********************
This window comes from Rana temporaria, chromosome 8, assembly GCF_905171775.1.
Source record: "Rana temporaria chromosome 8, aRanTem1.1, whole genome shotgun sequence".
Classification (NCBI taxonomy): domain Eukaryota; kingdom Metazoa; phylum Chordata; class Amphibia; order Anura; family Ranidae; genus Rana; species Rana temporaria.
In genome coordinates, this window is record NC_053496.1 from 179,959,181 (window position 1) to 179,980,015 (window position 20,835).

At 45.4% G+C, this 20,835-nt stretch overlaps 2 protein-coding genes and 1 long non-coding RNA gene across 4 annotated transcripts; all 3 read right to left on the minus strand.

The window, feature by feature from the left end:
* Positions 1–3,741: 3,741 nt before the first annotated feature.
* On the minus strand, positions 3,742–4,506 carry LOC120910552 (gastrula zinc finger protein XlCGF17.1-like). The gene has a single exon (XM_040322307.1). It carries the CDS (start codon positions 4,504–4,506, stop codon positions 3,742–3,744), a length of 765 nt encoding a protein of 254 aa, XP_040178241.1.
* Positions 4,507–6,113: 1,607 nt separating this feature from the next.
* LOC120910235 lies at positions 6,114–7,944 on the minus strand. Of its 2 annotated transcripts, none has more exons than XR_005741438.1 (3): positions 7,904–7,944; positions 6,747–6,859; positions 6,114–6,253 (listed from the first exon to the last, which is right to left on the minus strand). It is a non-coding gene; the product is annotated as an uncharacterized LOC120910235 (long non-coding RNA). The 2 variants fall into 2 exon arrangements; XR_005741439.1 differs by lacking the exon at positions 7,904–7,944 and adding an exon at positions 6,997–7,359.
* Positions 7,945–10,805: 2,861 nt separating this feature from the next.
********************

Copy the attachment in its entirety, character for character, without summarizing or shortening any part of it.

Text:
This window comes from Rana temporaria, chromosome 8, assembly GCF_905171775.1.
Source record: "Rana temporaria chromosome 8, aRanTem1.1, whole genome shotgun sequence".
Classification (NCBI taxonomy): domain Eukaryota; kingdom Metazoa; phylum Chordata; class Amphibia; order Anura; family Ranidae; genus Rana; species Rana temporaria.
In genome coordinates, this window is record NC_053496.1 from 179,959,181 (window position 1) to 179,980,015 (window position 20,835).

At 45.4% G+C, this 20,835-nt stretch overlaps 2 protein-coding genes and 1 long non-coding RNA gene across 4 annotated transcripts; all 3 read right to left on the minus strand.

The window, feature by feature from the left end:
* Positions 1–3,741: 3,741 nt before the first annotated feature.
* On the minus strand, positions 3,742–4,506 carry LOC120910552 (gastrula zinc finger protein XlCGF17.1-like). The gene has a single exon (XM_040322307.1). It carries the CDS (start codon positions 4,504–4,506, stop codon positions 3,742–3,744), a length of 765 nt encoding a protein of 254 aa, XP_040178241.1.
* Positions 4,507–6,113: 1,607 nt separating this feature from the next.
* LOC120910235 lies at positions 6,114–7,944 on the minus strand. Of its 2 annotated transcripts, none has more exons than XR_005741438.1 (3): positions 7,904–7,944; positions 6,747–6,859; positions 6,114–6,253 (listed from the first exon to the last, which is right to left on the minus strand). It is a non-coding gene; the product is annotated as an uncharacterized LOC120910235 (long non-coding RNA). The 2 variants fall into 2 exon arrangements; XR_005741439.1 differs by lacking the exon at positions 7,904–7,944 and adding an exon at positions 6,997–7,359.
* Positions 7,945–10,805: 2,861 nt separating this feature from the next.